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Movie Info

Carefree single guy Charlie Waters (Elliott Gould) rooms with two lovely prostitutes, Barbara Miller (Ann Prentiss) and Susan Peters (Gwen Welles), and lives to gamble. Along with his glum betting buddy, Bill Denny (George Segal), Charlie sets out on a gambling streak in search of the ever-elusive big payday. While Charlie and Bill have some lucky moments, they also have to contend with serious setbacks that threaten to derail their hedonistic betting binge.

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Critic Reviews for California Split

All Critics (17) | Top Critics (8) | Fresh (15) | Rotten (2)

Audience Reviews for California Split

  • Mar 24, 2021
    Few capture the zeitgeist of the times better than Altman, whose buddy movie could've been about any addictive behavior but just so happens to be about gambling. Elliot Gould and George Segal are great as two guys whose friendship can only be expressed through their common addiction - both want to be cool as if they are in control. Neither are in control. I can't say when I've seen the 70s better portrayed. And Altman's use of natural conversational rhythms is absolutely unparalleled.
    Kevin M. W Super Reviewer
  • Jun 05, 2014
    <i>This review contains spoilers.</i> Surpassing the immediate comparison called <i>The Cincinnati Kid</i> (1965) in a number of ways, <i>California Split</i> can be still considered today as the most important character-analysis rendition of the nightwalker, daysleeper, risk-seeker compulsive gambler. One of Altman's most notorious film trademarks is his ability to bring realistic scenarios to life. Despite the big variety of gambling locations, social places such as pubs, and domestic settings present in the film, the minimalistic camera along with a grand screenplay and a powerful duo of leading performances from the Segal/Gould duo absorb your senses fully to the portrayed environment, where the intensity of gambling, the tension of being mugged (twice in a row) and the humor of the jokes and the naturalistic situations become pretty much tangible to the viewer. Reportedly, in these filming locations, professional gamblers and ex-drug addicts were employed instead of extras. Altman's interest in constructing realistic settings can be even highlighted with a little piece of trivia: "A number of the extras and background artists were members of Synanon which is organization for former drug addicts." <i>IMDB Trivia Section</i> With these, the extremely low probability of a winning streak like the one portrayed here (I did a mathematical approximation, and the number of zeros after the decimal point before any different number appears was very amusing) is almost completey forgiven, despite how ludicrous it is, for a simple reason: Altman's hidden ace in the hole. The two leading roles were drastically different regarding their intentions for gambling. One loved to win. One was used to lose. One was a risk-seeker, which from an Economics point of view means that he gets more satisfaction from both expected return and risk. The other wasn't. He sought the risk, but maybe subconsciously expected to lose as a form of self-punishment, as in an attempt to bring himself down to the lowest possible point of his life, which is purposely left vague. Paradoxically, he becomes disappointed after having a "winning streak", which maybe caused an epiphany in him, after realizing not only the extent of his dangerous actions and the life he is having, but also realizing the existence of an addiction. And this last point is the one that elevates the film's status to a higher significant level of quality. In case this wasn't enough, ahilariously conceived scene at an escalator with oranges involved, some curious homosexual undertones between the gambling duo, and an epically funny scene involving the discussion of the names of the Seven Dwarves add extra value to this stylish, jazzy product. 77/100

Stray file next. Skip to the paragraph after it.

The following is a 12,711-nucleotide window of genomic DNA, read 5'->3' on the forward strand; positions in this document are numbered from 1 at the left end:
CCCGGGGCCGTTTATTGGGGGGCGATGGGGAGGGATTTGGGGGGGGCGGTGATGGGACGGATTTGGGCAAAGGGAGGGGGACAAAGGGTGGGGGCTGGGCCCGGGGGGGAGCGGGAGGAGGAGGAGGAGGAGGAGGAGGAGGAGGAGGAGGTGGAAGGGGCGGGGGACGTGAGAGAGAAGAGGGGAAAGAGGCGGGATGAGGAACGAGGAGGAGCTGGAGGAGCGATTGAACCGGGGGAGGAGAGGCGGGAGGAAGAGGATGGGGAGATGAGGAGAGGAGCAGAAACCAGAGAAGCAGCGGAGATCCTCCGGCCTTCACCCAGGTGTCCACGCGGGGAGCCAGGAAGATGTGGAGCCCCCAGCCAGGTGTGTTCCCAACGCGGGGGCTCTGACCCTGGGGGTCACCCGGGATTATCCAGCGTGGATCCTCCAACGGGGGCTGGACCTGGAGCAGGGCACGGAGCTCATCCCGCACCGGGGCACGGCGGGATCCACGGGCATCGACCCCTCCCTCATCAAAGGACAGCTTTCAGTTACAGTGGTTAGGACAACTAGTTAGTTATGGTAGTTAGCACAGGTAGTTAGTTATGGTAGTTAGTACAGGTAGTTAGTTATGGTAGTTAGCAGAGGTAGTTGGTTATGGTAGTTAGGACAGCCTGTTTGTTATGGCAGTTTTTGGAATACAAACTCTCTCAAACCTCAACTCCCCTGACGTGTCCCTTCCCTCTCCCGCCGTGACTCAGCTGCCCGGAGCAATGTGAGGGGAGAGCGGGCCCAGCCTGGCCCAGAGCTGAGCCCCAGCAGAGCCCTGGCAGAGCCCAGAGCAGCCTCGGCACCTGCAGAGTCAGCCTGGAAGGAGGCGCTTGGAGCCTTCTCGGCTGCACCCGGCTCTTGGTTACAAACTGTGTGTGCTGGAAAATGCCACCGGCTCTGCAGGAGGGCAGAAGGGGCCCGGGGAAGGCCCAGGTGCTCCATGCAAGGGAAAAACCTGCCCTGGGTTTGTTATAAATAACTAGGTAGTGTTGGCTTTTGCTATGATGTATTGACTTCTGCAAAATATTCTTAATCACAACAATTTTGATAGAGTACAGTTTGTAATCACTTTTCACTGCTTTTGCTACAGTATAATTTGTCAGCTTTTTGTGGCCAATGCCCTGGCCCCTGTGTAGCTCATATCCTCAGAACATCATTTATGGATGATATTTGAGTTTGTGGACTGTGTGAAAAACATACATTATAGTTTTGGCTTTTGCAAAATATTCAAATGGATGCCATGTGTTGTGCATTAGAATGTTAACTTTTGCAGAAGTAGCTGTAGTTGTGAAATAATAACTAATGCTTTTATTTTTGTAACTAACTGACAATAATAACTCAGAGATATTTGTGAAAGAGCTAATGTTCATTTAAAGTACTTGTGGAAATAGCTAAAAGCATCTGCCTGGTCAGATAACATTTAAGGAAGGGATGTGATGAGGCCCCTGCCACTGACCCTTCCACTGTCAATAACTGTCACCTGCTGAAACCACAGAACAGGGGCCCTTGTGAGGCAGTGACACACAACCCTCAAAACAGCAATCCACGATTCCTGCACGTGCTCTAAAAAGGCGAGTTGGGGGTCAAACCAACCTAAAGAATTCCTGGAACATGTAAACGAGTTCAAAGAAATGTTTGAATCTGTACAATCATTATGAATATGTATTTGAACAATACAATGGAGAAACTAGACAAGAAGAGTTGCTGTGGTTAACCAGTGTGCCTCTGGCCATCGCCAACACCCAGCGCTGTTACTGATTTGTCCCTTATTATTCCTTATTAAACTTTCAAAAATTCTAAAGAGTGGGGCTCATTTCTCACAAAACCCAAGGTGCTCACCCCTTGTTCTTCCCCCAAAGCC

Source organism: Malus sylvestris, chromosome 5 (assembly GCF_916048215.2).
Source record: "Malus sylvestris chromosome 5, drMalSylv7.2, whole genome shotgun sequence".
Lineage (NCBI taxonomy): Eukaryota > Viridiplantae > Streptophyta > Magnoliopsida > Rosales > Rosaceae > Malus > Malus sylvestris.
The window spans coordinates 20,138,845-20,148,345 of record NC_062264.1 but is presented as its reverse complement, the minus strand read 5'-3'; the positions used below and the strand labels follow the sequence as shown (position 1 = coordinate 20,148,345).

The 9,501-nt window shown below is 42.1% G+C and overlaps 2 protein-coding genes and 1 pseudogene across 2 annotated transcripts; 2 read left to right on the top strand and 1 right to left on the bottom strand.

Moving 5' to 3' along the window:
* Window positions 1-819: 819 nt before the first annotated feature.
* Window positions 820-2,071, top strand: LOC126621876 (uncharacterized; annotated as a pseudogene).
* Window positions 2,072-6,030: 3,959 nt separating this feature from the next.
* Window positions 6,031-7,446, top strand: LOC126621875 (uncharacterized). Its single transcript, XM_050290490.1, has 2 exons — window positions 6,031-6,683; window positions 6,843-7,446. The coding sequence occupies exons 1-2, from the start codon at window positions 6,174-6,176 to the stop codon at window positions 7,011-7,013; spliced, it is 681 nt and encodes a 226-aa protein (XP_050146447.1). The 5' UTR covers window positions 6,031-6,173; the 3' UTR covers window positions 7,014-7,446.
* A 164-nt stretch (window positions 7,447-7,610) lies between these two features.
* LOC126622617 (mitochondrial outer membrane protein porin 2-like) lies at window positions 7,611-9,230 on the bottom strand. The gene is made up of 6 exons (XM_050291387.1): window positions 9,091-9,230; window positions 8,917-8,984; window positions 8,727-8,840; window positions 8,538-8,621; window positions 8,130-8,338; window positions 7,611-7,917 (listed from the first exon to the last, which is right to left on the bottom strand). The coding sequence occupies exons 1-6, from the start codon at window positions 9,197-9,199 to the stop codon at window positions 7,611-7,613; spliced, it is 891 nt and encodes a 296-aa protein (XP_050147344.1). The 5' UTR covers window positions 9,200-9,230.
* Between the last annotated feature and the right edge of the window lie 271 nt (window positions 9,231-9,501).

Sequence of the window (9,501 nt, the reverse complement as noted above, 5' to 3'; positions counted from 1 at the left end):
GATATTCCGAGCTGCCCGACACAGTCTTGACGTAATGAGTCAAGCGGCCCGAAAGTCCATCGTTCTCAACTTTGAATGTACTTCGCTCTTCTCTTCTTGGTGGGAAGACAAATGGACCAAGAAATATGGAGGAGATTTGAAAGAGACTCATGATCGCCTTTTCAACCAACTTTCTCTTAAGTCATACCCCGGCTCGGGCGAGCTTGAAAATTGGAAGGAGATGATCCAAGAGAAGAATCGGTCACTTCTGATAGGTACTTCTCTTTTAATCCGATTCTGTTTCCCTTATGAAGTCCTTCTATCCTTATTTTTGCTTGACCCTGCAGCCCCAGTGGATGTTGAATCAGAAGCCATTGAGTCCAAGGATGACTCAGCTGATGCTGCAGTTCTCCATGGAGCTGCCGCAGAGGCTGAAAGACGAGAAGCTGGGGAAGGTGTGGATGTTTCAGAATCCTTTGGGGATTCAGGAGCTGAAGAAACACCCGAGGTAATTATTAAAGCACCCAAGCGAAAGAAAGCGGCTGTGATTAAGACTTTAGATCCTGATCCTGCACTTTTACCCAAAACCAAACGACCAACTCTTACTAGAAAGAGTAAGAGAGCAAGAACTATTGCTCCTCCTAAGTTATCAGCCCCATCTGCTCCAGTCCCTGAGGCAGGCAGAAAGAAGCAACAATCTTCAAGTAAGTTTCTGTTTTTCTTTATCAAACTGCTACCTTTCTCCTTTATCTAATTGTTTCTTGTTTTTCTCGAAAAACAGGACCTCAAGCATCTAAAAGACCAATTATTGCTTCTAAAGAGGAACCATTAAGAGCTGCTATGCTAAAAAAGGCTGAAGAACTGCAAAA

Edgar C Super Reviewer
  • Oct 27, 2011
    Altman's hilarious look at compulsive gambling is perhaps his most underrated film.
    Graham J Super Reviewer
  • Apr 13, 2010
    I think this is one of Robert Altman's best's and it's very funny too. It's one of those all good things must come to an end pictures with two great stars. I love the way how Altman introduces me to the game of poker and gambling and the characters who overlap and talk whenever they please.
    Brian R Super Reviewer

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